Article No: 216

2007-07-30 16:44:22
A Summer Project in Southern Nevada
By: Chelsea Wallace


Photography courtesy of PolySteel of Las Vegas 
 
Las Vegas: A city famous for its lights and sounds, glitz and glamour, and excruciating summer heat. With the temperature gauges reading well over 100 degrees in early June, one can only hope to find solace from the pounding sun that tortures residents year after year. But just a few miles away in Henderson, Nevada, tucked between the dusk-colored hills, one such escape exists. An opulent array of stones lines the entryway to complement the warm tones of the desert, and the classic, heavy wooden door invites visitors to seek comfort in this lavish ICF home, but that is just the beginning.
 
This treasure belongs to lucky owner and builder Brent Hannig, a local PolySteel distributor and Captain of the Henderson Fire Department. Though he has never lived in a concrete home before, Brent is hardly a newcomer to the business. After 25 years working with concrete and 22 years building homes, he finally decided to combine the two and build a concrete home of his own.

Getting started
In 2003, Brent and his wife, Velvet, purchased a 1.16-acre lot to build their third house together. For six months, they drew up their plans to perfection with their architect, D and D Design Concepts, and thought they had created the home of their dreams. Then, Brent’s younger brother purchased the lot behind theirs and asked Brent to create the walls with something he had seen at a home show in St. George, Utah: PolySteel Insulating Concrete Forms. Though Brent was unfamiliar with this material, he was eager to take on the challenge.

After construction, Brent had completely fallen in love with ICF homebuilding. “The experience (of an ICF home) sells people on the idea,” Brent explains. The energy efficiency and noise-reduction qualities of his brother’s home impressed him so much that he and Velvet then had their house plans redrawn to accommodate the thicker walls that ICFs require. They also purchased the distributorship for Clark County, and their business, PolySteel of Las Vegas, LLC, was born.

For two years, the Hannigs stacked and poured more than ten houses, gaining knowledge and experience along the way. Finally, in the summer of 2006, they broke ground for their own residence. Brent used two of his full-time employees and hired two additional workers who had never worked with ICF before. Training the new workers, he said, was a fairly easy process. “The technique is simple and easy to pick up on,” he says, “but it requires one to be meticulous.” And meticulous they were. The five-person crew poured 443 feet of wall, which was 10–14 feet high, in just nine days.

Starting the project in the middle of a Nevada summer, however, created a few obstacles. The fierce heat during the day made it impossible to pour the floor, so Brent and his team ventured out to the site at 2:30 in the morning, when the temperature was only 90 degrees, to complete this task. And to insulate the floor from heat, he employed a technique so that the footings for the walls were poured 1 foot below the finished floor, and then the first row of block was glued down to the footing. Next, the floor was graded and poured inside the block. This technique also eliminated the need to set forms around the exterior.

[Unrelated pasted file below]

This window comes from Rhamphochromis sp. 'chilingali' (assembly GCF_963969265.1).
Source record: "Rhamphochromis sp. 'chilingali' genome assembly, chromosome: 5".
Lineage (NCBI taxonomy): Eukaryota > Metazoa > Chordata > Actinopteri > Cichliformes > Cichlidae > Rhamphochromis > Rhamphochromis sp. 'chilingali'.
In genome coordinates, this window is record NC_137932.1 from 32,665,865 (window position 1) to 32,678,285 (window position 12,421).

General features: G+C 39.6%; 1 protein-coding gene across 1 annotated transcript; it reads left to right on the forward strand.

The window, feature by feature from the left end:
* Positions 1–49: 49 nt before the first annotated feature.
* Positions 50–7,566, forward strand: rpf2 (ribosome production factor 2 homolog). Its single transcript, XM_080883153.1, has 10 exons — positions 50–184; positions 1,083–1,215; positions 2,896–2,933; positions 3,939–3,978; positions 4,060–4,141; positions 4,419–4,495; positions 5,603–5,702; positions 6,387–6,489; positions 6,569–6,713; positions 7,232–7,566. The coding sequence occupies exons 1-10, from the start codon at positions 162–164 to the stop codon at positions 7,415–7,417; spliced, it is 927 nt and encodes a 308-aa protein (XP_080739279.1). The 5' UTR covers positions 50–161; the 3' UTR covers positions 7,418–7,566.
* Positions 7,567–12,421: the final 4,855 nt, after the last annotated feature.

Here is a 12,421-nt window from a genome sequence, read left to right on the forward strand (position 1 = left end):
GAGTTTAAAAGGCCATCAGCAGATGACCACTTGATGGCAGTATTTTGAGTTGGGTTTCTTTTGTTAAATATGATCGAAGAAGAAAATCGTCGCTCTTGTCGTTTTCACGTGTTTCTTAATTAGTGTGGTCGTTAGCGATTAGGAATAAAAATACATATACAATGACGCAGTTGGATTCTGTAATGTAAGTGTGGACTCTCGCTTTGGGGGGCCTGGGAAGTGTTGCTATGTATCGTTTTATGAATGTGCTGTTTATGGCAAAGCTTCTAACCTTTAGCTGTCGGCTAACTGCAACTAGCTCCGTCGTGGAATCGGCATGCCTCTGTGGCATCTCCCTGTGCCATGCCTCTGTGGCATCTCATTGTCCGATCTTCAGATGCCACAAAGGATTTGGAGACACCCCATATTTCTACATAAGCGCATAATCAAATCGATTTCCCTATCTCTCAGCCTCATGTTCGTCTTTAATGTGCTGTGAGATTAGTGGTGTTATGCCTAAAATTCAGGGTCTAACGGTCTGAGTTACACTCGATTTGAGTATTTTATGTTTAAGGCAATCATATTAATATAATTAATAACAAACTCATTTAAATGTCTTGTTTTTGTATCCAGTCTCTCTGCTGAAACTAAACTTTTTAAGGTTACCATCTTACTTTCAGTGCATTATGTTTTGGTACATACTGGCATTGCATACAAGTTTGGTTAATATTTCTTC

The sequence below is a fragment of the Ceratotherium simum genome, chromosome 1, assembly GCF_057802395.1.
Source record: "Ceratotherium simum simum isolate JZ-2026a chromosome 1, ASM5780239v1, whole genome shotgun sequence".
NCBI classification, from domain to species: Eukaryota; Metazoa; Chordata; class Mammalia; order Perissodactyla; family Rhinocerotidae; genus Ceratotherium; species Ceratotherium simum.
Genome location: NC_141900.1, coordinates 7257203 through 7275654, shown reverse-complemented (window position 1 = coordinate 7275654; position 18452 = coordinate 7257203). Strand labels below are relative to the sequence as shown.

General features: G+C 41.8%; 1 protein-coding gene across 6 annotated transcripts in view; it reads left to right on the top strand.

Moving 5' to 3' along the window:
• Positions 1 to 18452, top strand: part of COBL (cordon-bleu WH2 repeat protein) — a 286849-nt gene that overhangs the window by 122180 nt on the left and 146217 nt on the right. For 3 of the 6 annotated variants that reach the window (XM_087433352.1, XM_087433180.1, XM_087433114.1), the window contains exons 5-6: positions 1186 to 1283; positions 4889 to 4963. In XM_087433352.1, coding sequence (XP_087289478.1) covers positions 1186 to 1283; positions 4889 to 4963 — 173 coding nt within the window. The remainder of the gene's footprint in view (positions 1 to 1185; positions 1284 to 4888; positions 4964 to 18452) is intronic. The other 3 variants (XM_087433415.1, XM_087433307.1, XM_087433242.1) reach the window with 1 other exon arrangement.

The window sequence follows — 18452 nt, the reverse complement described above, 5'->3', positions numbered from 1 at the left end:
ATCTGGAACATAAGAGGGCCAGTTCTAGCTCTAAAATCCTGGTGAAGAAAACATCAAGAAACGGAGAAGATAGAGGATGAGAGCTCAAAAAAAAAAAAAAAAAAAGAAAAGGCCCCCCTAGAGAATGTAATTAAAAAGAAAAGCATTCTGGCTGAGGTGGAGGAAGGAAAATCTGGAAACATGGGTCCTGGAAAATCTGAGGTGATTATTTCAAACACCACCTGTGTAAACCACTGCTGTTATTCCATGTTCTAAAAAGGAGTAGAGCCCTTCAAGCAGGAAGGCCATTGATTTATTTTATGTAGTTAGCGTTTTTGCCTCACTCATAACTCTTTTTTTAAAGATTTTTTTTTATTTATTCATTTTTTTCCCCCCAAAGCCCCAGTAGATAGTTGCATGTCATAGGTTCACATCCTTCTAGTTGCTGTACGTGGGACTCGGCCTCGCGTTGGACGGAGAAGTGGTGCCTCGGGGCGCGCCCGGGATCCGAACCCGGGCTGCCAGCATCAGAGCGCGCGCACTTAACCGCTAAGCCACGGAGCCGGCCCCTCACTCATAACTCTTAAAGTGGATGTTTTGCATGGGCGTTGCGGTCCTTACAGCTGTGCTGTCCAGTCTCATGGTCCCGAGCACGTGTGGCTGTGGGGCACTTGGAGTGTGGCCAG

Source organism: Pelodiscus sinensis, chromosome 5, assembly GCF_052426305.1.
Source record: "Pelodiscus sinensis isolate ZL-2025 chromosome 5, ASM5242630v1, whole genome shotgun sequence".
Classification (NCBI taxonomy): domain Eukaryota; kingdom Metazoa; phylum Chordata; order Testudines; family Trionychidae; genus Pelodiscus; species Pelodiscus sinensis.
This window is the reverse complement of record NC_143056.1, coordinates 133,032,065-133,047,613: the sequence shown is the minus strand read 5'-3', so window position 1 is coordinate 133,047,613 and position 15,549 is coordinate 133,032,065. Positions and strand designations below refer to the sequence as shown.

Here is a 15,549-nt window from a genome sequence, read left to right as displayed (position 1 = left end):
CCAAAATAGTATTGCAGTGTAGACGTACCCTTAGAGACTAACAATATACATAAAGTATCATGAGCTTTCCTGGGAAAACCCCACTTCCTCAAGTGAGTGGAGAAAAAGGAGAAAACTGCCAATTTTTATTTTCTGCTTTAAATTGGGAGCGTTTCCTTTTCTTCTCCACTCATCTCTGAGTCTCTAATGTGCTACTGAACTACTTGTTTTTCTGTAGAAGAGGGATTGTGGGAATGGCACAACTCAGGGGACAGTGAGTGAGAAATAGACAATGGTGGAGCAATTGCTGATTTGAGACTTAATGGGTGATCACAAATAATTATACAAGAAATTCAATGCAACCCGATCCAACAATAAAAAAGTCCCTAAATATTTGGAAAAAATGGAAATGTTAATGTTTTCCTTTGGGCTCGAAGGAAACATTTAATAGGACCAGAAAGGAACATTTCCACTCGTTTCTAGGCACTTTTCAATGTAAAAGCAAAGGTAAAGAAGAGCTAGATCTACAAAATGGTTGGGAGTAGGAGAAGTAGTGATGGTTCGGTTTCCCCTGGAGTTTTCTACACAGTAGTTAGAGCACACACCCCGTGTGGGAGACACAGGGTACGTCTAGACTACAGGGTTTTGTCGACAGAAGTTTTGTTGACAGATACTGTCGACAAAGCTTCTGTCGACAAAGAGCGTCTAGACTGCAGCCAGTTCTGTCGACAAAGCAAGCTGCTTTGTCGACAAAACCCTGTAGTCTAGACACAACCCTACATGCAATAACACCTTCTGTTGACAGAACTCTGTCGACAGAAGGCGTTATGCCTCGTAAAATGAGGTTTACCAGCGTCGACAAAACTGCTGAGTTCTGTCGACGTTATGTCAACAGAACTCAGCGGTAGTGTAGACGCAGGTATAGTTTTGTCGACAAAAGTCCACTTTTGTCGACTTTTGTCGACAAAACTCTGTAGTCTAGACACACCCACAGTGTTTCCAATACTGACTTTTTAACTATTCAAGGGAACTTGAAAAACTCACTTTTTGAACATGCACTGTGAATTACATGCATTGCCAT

Home features
With 4,500 square feet of living space and 6,200 under roof, the Hannig house was finally completed. The residence features stained concrete floors throughout the house with the exception of the carpeted bedrooms. The soffits, dropped ceilings, fireplace, and extravagant master bathtub were all custom framed.

Outdoor living spaces for the home complement the surroundings. The colored concrete patio with Italian slate texture and a terracotta release make the back patio ideal for kicking back and taking in the surrounding mountains as the sun sets. In the front, a courtyard provides an excellent spot to enjoy the afternoon shade.

Fifty-one low-e windows pour natural sunlight in to highlight the neutral tones, and with a bustling freeway just 400 yards away, the home is surprisingly serene. Since the insulating properties of the block are so incredible, Brent was able to downsize the HVAC to only 6 tons.

Of the many personal touches, Brent claims the flooring to be both the most unique and the most tedious. He prepared for the task three months prior when he took a class through Calico Building Products and Concrete Solutions on Spray-Top Flooring. His new home soon became the empty canvas for this newly acquired skill, but it was not an easy feat.

After making all the cuts and cleaning the floor, Brent applied an ivory Spray-Top cement paint on all the floors to create a uniform finish. Next, he misted water and applied a black acid stain 8–to–1 for the light brown look, and on all the surfaces that would remain that color, he applied an acrylic sealer. The borders and dark areas were stained with black stain 3–to–1. Finally, the stencils were glued to the floor and another coat of Spray-Top was applied, then stained a deep brown.
The result? A smooth, glossy floor with intricate details that can simply be described as elegant.

Future projects

The Hannigs created a masterpiece; not only is their abode aesthetically pleasing, but it is also extremely practical. Using ICFs made their home more energy efficient, more peaceful, and safer than their original floor plan.

Though Brent is beyond pleased with the way his home turned out, he is always one to look hopefully into the future. His next venture is learning how to create concrete countertops, which he did not use in his own home. If history repeats itself, he will excel at those, too.

For more information, visit polysteel.com.